Deep into the night, somewhere far into the recesses of American Airlines Arena, LeBron showed more emotion, more chutzpah than he had all night when a reporter dared to ask him what had went wrong during his eight point, four turnover, disappearing-act of a performance against Dallas in Game 5 of the NBA Finals.
“Definitely didn’t play great offensively,” James snapped, the weight of Scottie Pippen’s dastardly comparisons of him to Michael Jordan seemingly on his shoulders. “I’ve got to do a better job of being more assertive. It’s as simple as that.”
But is anything ever really simple where King James and his polarizing cast of subordinates are concerned? James turned in a game for the ages—albeit replete with all the wrong kind of memories— Tuesday night, as the Mavs wiggled free late of the Heat’s game-long stranglehold to post an almost gifted, certainly surprising series-tying 86-83 victory.
“He struggled, point blank and period,” teammate Chris Bosh said of James. “Doesn’t matter what the score sheet says, he struggled being LeBron.”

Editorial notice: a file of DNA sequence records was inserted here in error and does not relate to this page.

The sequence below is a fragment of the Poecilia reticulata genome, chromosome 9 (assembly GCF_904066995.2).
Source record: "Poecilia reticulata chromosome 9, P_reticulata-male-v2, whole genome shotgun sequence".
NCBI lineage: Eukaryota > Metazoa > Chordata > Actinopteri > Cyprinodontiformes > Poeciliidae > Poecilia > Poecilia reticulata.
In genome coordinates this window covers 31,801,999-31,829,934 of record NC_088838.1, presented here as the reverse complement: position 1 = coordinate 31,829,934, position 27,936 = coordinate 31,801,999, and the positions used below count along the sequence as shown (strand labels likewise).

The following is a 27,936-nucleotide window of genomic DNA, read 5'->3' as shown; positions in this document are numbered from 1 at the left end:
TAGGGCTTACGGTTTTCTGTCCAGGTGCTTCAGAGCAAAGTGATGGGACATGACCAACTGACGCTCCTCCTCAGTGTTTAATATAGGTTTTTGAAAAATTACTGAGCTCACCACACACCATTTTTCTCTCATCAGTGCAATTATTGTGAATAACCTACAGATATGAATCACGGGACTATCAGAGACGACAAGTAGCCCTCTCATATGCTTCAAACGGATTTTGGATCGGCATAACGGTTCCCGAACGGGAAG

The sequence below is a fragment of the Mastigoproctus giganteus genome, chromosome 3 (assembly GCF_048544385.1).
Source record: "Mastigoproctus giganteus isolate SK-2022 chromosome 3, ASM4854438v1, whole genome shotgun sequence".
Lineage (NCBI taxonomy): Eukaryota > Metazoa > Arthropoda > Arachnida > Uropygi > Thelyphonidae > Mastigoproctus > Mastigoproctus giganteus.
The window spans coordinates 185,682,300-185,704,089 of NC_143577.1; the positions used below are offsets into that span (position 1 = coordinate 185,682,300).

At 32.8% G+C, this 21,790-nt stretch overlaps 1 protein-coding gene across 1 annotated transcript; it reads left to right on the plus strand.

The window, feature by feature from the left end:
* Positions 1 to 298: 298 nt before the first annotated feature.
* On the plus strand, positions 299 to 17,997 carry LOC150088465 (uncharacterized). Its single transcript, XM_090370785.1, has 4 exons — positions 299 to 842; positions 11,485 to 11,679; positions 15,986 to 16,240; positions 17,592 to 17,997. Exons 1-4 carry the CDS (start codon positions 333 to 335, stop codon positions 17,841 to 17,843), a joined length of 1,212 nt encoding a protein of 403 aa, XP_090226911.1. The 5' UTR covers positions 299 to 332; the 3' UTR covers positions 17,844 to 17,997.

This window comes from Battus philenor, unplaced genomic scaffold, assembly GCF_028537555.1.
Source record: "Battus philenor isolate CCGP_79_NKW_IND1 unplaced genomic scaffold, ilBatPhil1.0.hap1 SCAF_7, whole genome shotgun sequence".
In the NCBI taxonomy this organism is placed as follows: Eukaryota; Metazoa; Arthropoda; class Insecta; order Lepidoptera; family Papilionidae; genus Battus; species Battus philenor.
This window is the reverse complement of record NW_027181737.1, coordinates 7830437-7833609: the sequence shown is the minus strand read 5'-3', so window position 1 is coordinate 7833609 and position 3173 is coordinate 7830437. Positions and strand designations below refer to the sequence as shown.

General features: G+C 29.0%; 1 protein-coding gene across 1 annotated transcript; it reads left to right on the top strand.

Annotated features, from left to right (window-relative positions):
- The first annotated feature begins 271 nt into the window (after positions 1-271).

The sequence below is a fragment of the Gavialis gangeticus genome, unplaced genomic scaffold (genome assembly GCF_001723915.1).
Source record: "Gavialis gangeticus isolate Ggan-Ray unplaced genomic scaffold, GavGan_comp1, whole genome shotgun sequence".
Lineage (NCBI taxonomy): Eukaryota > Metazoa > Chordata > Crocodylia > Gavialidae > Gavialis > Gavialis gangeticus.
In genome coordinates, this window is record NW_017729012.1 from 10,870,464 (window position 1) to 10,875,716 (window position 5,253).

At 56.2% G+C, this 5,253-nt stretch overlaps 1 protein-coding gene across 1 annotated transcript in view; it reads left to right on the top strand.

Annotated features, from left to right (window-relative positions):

On the night, James shot just 3-of-11, and committed a pair of late second half turnovers that further determined his team’s shocking fate. But even more than the misses, far more than all the miscues, it was the way in which James went about sealing his night of infamy that left most aghast.
So detached, almost disinterested did James appear in what some might think the biggest game of his life, the aftermath of it left even him feeling the need to psychologically reaffirm himself.
“I’m confident in my ability,” said James. “I’ll come back in Game 5 and do the things that need to be done. They haven’t changed their coverages on me…I still got to make plays for my team, but also make plays for myself.”
A nation awaits. —Glenn Minnis